Oh, Yeah! farmer Chris Petry fights the gluten-intolerance trend by educating bread lovers about the health benefits of whole grain.
STORY BY LAUREN ADAM
PHOTOS BY BROOKE FITTS
At the base of the Cascade Mountain Range, organic farmer Chris Petry is racing the sun on his East-facing Oh Yeah! Farms. By 11 a.m., he heads to Dan’s Homefires Bakery in Leavenworth to start baking whole-grain sourdough bread — a process that spans from planting to harvesting and, later, milling small-batch wheat to produce fresh whole-grain flour. While the endeavor started with the desire to provide locally sourced nutrients to the community through all seasons, it’s now a crusade to teach people about whole grain and encourage a re-examination of the gluten intolerance trend.
“I’m pro-gluten,” Chris says. He coined the phrase “gluten tolerant” after educating farmers market patrons about the health benefits of whole grain. Now, he wears it proudly as a T-shirt slogan.
With the first bread dating back to 8000 B.C., Chris elaborates on its importance to human evolution and survival. “We originally started consuming this food thousands of years ago. Most all civilizations which rose from a small group to large civilization revolved around communally harvesting wheat, milling it, and turning it into bread. Armies marched with bread. Where was the gluten intolerance then?”
Between his passion for farming and teaching, it’s hard to tell that Oh Yeah! Farms and small-batch grain production wasn’t always part of the plan for Chris. Early on, Chris had ambitions to lead treks as a mountain guide. When that seasonal work fell through, he landed a farming apprenticeship with Grant Gibbs. Grant, the owner of Gibbs Organic Farm, Tilth Organization’s first Farmer of the Year, and the 68th certified organic farmer in Washington State, mentored Chris for three years before a friend connected Chris with the owners of a Leavenworth bed-and-breakfast called Haus Rohrbach Pension. Chris hit it off with them immediately and leased his own plot of farmland on the property with a handshake deal.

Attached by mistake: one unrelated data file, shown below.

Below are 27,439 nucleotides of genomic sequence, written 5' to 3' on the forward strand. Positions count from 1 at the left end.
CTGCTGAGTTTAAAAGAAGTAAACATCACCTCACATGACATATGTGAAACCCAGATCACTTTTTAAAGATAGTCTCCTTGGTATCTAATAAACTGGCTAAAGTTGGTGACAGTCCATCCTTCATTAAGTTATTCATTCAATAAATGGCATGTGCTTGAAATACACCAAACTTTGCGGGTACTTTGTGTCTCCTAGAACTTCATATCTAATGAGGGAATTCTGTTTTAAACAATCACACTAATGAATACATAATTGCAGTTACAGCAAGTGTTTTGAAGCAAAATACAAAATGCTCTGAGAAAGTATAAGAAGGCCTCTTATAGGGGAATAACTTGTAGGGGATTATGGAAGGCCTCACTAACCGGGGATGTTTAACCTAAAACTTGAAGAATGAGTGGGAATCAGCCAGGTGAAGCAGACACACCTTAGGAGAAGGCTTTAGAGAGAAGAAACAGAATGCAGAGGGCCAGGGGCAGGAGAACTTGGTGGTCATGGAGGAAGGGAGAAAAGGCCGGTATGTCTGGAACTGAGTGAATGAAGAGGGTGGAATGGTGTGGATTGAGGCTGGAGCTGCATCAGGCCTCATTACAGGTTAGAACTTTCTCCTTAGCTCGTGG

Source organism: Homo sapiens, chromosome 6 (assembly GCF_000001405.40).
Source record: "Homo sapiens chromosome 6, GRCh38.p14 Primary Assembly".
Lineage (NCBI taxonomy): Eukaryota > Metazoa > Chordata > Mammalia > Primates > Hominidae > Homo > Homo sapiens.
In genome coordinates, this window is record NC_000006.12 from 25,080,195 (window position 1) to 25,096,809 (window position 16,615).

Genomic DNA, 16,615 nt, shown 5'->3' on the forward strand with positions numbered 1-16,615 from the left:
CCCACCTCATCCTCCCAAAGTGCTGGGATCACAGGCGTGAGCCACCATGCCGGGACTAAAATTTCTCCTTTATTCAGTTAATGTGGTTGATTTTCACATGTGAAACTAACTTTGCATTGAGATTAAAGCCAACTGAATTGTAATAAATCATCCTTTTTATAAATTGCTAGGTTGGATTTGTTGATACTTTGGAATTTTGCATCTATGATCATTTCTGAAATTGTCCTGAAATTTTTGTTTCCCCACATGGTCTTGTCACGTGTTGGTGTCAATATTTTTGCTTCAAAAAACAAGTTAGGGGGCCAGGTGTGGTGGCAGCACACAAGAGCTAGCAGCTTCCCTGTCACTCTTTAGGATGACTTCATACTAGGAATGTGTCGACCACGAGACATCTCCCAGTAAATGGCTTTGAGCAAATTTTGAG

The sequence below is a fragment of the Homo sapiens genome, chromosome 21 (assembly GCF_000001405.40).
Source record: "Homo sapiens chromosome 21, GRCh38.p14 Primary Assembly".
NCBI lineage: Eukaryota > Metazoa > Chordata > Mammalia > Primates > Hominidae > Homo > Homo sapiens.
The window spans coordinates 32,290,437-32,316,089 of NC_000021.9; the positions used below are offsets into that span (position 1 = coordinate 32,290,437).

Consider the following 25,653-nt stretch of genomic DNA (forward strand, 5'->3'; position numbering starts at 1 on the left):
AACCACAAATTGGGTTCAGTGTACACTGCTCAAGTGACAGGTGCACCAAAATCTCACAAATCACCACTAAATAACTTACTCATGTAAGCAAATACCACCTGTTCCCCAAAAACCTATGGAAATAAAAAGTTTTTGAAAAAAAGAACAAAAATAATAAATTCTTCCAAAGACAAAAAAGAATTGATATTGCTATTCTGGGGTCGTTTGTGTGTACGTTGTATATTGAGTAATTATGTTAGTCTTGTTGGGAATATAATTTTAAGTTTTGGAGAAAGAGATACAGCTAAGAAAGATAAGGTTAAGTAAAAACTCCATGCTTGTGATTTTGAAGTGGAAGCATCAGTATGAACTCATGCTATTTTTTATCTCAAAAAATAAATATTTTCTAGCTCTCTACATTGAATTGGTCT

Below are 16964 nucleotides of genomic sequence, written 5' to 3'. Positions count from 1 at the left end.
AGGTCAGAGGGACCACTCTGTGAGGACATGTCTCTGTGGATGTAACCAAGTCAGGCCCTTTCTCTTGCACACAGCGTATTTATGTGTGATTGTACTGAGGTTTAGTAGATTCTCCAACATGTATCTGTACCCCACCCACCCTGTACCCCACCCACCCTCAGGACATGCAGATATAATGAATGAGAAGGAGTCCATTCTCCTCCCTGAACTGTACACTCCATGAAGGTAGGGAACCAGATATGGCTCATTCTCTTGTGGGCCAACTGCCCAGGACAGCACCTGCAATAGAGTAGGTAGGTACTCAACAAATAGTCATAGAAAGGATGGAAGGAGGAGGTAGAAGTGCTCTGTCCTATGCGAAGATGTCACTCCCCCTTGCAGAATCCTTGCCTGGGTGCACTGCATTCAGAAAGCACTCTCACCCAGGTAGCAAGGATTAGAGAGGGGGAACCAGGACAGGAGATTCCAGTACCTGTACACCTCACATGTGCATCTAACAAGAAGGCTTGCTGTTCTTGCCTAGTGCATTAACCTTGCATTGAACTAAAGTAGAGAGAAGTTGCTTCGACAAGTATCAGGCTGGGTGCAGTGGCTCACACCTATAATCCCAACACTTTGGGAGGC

It’s because of a continued partnership with Grant that Chris has diversified his vegetable crops to include grain — a rarity among small-batch producers. “He’s the only reason I started growing grain,” says Chris. “I would have never been able to grow grain at all. I didn’t even have a tractor when I first started.” The success of the crop allows Chris to sell whole-grain products at three Seattle farmers markets, along with his wide selection of produce including eggplant, kale, garlic, and ginger.
As a certified organic farmer, member of the Tilth Alliance, and board of directors member for the Neighborhood Farmers Market Alliance, Chris has had plenty of practice speaking about whole grain and its health benefits. In his tutorial, he explains the parts of the grain. The bran is the shell covering the wheat kernel, and it has healthy fibers. The biggest part is the starchy endosperm, which is the visible white part. Inside that is the germ that will sprout new wheat plants. The germ is nutrient-rich with amino acids, fatty acids, lipids, and trace minerals. “Wheat grain by itself is a super food,” says Chris. “That’s why people can live off bread.”